The grass tasted terrible.
My first thought of the day. Every time I wake up it takes a while for my brain to start thinking, and it only did so only after I automatically nibbled the grass. It had none of the refreshing flavour grass usually had; instead, it felt like the inside of my mouth was being sliced up.
This wasn’t my grass, and it wasn’t my countryside either. It looked like my countryside; same rolling hills, same shades of green, and yet I could tell this wasn’t my countryside. It certainly wasn’t my farm.
I wasn’t supposed to be out here at this moment. Today was the day of the fair, the day of the sheep race which I was supposed to run in. Yet here I was all by myself, out in the open with the new countryside, the disgusting grass and what looked like a big blob of bubbling tar.
Seeing that made my brain fully awaken, and finally I had the energy to run. Run where I didn’t know, just away from wherever that blob came from. Instead I ran right to it.
Before me stood a man, dressed no differently from most men I’ve seen. Flat cap, tweed jacket, waistcoat, boots. Most men I’ve seen, however, didn’t have green skin. Most men I’ve seen had noses, mouths and ears. The face of this man was nothing but a pair of large yellow eyes and a tube where there should have been a nose and mouth.
Next to him was a dog. At least what substituted for one. What looked like a giant sentient wig with fangs and legs that reminded me of needles. As soon as the hairy lump snarled at me, I ran in the opposite direction as another blob of tar soared over my head.
I turned around quickly to see the man launch the blobs from the tube on his face. That, and his “dog” scuttling towards me.
Faster, faster I ran, as much as it pained my legs to do so. I tried to convince myself I was overtaking the dog, yet I swore I could still feel its breath against my wool. I was even certain I could hear its master laughing at me.
I forced my body to run through the empty fields, clenching my teeth in an attempt to lessen the pain in my legs. I turned left towards a fallen tree, leaping over it in an attempt to confuse the monster.
Then I ran right into another. What looked like a naked deer with skin as green as the hunter, whose antlers looked like skinny human arms. With a high-pitched shriek, it charged towards me, and again I ran, my legs throbbing all the more.
I ran to the direction of a voice yelling, ‘Over here!’
This led me to a wood, with trees similar to what I saw back home, and even an animal I actually knew. A stag, an actual stag, not a green shrieking parody of one. It moved its head to the left as a gesture to come closer, and as I ran into the wood, he backed away. As soon as we moved deep enough into the wood that we were sure neither the furry beast nor the green creature could see us, he spoke again:
‘I suppose he still isn’t satisfied.’
‘Who isn’t? The hunter?’
‘Yes.’ The deer nodded. ‘He got tired of hunting the animals in his world so he went and pulled animals from our world.’
‘How is he doing it? Can I get…’
‘If I knew how to get back, I wouldn’t be here!’ snapped the stag before taking a deep breath, and saying, ‘Sorry. It’s just…I’ve been evading him for so long, and I don’t know how much longer I can do this…’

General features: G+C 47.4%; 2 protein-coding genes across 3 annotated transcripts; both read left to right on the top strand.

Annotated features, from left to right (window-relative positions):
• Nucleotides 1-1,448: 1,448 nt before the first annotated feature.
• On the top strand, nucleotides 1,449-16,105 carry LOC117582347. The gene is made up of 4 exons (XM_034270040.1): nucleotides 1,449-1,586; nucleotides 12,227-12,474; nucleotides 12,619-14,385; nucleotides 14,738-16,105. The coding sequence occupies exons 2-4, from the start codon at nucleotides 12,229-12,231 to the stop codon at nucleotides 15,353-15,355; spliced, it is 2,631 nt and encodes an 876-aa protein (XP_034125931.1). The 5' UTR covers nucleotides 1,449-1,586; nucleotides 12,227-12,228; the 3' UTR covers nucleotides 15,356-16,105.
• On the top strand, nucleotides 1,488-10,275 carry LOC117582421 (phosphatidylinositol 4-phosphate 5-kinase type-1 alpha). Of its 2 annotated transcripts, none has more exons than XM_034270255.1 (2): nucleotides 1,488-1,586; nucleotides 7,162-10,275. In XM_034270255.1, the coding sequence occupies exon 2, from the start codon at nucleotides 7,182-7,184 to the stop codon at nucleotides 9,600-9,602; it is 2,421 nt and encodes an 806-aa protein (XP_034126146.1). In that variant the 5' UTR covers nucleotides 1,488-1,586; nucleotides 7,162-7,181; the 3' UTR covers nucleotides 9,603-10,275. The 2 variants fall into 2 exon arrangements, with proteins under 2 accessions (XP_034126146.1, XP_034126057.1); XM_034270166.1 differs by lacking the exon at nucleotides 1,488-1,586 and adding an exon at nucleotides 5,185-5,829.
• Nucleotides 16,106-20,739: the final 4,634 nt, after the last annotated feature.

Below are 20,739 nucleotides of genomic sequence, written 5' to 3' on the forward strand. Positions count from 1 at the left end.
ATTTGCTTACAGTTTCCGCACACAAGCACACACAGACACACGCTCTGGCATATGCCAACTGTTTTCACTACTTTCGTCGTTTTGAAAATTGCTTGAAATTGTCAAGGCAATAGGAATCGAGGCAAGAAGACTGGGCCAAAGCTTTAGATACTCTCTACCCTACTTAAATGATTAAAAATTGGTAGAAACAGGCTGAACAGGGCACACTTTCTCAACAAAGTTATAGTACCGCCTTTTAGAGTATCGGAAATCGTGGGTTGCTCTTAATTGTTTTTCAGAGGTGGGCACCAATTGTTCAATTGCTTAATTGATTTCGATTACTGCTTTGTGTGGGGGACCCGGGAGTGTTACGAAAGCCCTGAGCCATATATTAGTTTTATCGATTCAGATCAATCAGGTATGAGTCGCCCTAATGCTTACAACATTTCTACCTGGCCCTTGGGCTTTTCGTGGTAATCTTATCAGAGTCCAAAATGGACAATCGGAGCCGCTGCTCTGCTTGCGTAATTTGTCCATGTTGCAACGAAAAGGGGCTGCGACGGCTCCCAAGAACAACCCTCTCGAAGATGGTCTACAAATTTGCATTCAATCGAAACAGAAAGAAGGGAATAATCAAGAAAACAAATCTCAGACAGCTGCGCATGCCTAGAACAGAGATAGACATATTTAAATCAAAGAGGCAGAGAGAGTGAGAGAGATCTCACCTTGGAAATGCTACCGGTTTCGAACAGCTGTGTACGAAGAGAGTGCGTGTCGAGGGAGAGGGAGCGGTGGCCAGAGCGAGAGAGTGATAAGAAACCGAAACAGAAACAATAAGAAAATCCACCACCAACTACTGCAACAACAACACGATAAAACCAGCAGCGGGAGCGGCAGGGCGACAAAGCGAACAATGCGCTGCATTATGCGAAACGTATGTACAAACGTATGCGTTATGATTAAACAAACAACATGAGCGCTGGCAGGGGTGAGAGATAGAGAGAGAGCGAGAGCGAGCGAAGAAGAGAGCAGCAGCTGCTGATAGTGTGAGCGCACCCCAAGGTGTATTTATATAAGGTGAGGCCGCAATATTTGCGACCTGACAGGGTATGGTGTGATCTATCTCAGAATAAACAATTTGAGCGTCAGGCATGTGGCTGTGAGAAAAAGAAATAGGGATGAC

‘I’ve got a race today and…’
‘That’s…’ snarled the stag before quickly recomposing himself, ‘…not really important right now. What’s important is that we get back. I know where the Hunter’s house is. You’re smaller than me, so you can probably sneak.’
Another screech made me run further into the forest instinctively, only for me to return to the stag once the dreadful noise ended. He lay dead, a bird digging its claws into his flesh. A bird with wings like those of a bat and a forked tongue springing from a twisted beak.
As I hid behind a tree and tried to ignore the giant writhing blob of guilt in my gut, the bird picked up the stag and flew his carcass over the trees. I snuck after it and saw the Hunter and his dog again, the former raising his arm. The bird dropped the corpse near the Hunter and landed on the Hunter’s arm, nibbling on his fingers. In fact, it bit the Hunter’s fingers right off, only for them to grow back.
The bird then perched on the Hunter’s cap as the Hunter grabbed the corpse and drug it away. I followed, trying to make as little noise as possible, my eyes fixated on the stag who would probably still be alive if I hadn’t been teleported here.
Soon we arrived at a huge monochrome mansion, looking like a giant tombstone with windows and a door. In front of the house was a stone table, which the hunter placed the stag’s corpse onto. As I dove into a nearby bush, the Hunter pulled a knife from his pocket and slit open the stag’s stomach. Then he walked away as the dog and the bird feasted on the stag’s entrails.
I closed my eyes, yet they were forced open when I heard a slurping sound followed by the stag’s scream.
The Hunter had extended the tube on his face, and it dug into the stag’s neck. The stag writhed and screamed.
I bleated in fear, only for the bird to dive for me.
I woke up. I woke up and my brain switched on instantly. I so wanted to say, ‘It was all a dream,’ but then I heard, ‘That was too easy. Let’s have a more challenging hunt this time.’